Security practitioners always hope that major security incidents, like the notorious Equifax breach, will be a wake up call to all companies. But the consequences for such missteps are only first starting to appear. On Wednesday, for example, Moody’s downgraded its ratings outlook for Equifax. A spokesperson said, “It’s the first time that cyber has been a named factor in an outlook change." Until other dramatic economic motivators emerge, disasters like First American, or worse, will continue.


This content has been reproduced from its original source.

SHARE:

  Back to News

How Title Fraud Works

Thieves simply change ownership of your home from YOU to THEM. Then they TAKE OUT LOANS on your home and just disappear - leaving YOU with the payments and a mountain of legal bills.

Click to see if your home's title has been compromised.
Get your FREE TITLE SCAN and COMPREHENSIVE TITLE REPORT (a $100 value FREE with sign up)

Sign Up Today

Speak to a live agent
(800) 899-6268

Money Back Guarantee

"I've been a Home Title Lock customer for 2 years. Their customer service is excellent and I most appreciate the comfort that comes from knowing that I will be immediately alerted and assisted if anyone ever attempts to fraudulently use my title."

Read more of our reviews


Property ownership is not just the American dream, it's also the most flexible financial tool to build family prosperity. Home Title Lock ensures that your assets are protected against Title Fraud and Title Thieves.

Find Out More


Watch This Now

Sign Up Today


You Need Home Title Lock to Protect Your Property

Thirty years ago we started creating the largest database of property records in the United States. Today, that database has 6.1 billion property records. We protect your property value and ownership from on-line threats both foreign and domestic.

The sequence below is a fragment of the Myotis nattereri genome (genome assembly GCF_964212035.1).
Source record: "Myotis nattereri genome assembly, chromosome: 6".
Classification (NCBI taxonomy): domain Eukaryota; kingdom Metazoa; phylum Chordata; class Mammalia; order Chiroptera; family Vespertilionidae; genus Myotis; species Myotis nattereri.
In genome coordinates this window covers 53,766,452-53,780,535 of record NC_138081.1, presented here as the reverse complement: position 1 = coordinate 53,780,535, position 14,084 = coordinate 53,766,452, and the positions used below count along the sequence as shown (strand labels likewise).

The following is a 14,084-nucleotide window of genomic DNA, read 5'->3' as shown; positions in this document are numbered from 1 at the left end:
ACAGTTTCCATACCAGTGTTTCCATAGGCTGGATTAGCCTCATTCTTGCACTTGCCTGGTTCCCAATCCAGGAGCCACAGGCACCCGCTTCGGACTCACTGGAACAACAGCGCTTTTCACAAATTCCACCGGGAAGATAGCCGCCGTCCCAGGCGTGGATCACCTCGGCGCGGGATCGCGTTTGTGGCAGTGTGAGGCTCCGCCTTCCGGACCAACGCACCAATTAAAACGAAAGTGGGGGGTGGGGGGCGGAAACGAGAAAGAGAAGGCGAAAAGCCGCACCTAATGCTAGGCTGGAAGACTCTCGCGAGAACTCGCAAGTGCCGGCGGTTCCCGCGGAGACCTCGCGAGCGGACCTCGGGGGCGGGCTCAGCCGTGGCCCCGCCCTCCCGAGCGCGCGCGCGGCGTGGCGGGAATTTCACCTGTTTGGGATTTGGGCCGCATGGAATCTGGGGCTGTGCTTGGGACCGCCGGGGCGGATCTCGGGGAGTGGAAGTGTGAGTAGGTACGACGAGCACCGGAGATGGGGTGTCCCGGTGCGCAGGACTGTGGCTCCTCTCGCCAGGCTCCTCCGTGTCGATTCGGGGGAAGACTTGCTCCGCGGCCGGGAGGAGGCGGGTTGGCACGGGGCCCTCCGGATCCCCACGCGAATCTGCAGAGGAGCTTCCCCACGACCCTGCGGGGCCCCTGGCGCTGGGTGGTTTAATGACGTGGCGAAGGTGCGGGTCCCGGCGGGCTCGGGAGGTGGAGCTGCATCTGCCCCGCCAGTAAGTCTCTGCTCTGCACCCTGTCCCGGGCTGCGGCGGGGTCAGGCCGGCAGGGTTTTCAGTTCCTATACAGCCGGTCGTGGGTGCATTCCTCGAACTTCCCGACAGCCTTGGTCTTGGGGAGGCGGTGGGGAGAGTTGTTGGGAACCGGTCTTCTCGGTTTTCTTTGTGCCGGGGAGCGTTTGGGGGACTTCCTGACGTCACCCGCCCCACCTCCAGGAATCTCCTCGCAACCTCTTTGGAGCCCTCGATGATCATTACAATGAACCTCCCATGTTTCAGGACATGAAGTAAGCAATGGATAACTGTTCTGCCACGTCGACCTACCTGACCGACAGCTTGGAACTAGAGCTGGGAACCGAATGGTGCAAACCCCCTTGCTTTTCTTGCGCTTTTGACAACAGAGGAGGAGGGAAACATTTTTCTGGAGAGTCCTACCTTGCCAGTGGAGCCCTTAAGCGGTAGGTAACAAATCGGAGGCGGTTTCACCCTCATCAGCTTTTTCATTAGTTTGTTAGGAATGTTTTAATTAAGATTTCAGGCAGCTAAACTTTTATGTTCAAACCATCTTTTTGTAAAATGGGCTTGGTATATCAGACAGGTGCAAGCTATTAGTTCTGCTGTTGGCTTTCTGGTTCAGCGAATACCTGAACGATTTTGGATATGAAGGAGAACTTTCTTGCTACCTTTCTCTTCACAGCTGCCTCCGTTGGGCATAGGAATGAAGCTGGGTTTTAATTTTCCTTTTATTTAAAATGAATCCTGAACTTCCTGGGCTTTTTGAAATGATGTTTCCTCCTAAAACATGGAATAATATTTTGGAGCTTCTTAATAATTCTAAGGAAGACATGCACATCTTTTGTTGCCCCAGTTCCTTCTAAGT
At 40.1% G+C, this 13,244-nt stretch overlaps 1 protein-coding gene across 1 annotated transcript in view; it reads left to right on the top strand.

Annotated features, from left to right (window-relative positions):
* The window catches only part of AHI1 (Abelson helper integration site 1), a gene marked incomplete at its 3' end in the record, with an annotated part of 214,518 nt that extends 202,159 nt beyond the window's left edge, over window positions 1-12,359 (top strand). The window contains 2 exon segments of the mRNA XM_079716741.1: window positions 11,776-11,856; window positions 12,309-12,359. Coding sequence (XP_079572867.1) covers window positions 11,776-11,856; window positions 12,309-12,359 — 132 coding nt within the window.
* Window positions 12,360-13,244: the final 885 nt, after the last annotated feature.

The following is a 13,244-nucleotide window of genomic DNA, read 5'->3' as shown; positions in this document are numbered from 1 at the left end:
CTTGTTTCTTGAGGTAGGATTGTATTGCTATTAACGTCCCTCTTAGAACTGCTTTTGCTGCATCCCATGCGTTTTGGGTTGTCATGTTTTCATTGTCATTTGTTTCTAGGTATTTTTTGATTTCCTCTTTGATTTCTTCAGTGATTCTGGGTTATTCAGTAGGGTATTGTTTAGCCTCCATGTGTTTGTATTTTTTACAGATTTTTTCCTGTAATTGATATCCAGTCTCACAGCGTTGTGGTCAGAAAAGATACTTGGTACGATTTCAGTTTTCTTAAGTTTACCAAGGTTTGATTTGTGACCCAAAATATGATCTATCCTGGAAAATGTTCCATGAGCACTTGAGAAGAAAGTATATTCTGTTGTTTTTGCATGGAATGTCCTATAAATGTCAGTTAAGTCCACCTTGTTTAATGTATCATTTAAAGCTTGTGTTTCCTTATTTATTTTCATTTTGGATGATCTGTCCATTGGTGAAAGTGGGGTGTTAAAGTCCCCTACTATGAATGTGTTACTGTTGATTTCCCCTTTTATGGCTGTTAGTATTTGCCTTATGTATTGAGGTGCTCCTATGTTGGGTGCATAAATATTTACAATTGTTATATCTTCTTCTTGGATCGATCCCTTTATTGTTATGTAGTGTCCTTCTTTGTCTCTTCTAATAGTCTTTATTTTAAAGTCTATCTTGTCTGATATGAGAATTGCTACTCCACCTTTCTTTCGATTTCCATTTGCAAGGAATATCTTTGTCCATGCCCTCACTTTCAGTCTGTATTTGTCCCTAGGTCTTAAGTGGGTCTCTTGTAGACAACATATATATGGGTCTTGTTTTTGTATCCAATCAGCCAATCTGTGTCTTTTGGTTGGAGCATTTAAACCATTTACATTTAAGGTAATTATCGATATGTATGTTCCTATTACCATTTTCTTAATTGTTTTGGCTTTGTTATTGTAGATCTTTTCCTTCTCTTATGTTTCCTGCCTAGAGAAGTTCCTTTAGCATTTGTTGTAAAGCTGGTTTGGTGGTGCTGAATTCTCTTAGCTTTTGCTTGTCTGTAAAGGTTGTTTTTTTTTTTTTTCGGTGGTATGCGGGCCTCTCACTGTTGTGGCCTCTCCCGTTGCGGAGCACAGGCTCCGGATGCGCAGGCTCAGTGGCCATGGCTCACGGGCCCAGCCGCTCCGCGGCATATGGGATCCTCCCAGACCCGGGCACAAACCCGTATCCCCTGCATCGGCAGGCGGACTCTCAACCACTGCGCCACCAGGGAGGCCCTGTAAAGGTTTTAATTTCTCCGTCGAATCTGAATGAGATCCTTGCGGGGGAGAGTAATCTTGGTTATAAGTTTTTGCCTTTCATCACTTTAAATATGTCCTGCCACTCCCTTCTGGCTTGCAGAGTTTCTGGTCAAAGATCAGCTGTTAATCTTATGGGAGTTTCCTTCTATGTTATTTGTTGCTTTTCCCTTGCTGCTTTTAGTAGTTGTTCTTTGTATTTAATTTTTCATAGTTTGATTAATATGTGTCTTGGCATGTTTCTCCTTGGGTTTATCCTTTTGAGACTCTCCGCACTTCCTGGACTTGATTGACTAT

Get Protected

Speak to a live agent
(800) 899-6268

Today's System Isn't Protecting You From Title Theft

"People think there's somebody that's checking your signature. Nobody is checking any of these things. Nobody is looking out for you but you."

— Matthew Cox (Convicted Home title Thief)
  • County clerk won’t call you if someone changes title on your home
  • Homeowners insurance doesn’t cover home title theft
  • Credit card or traditional identity protection doesn’t cover home title theft
Protect Yourself today, with Home Title Lock.
  • 24/7 monitoring of your Title
  • Instant alerts if we detect tampering with your title or mortgage
  • Up to $1,000,000* in legal fees and expert fees on your behalf

How Easily Title Fraud Occurs

EVERYTHING is stored online in the cloud - including your home's title information

1

Domestic and international thieves scour online records for homes with equity. It could be the home you live in, your vacation home, a home of an elderly relative, or rental property you own.

2

Once they change your home's ownership from YOU to THEM, they re-file the Quitclaim Deed for your home with the proper authorities so it appears your home has been legally sold.

3

They take out personal loans through banks and online lenders using all your home's equity. You likely won't know you're a victim until you start receiving late payments or foreclosure notices.

Click to see if your home's title has been compromised.
Get your FREE TITLE SCAN and COMPREHENSIVE TITLE REPORT (a $100 value FREE with sign up)

Sign Up  

Speak to a live agent
(800) 899-6268

Title Fraud is NOT COVERED by



Your Bank


Legal Trust


Homeowners Insurance


Identity Theft Protection
Signing Up Is Easy - Start Your Subscription Today

Title Lock alerts help you detect property fraud before it's too late.
Create your account for only pennies per day.

Sign Up Today
#1 Leader in Home Title Protection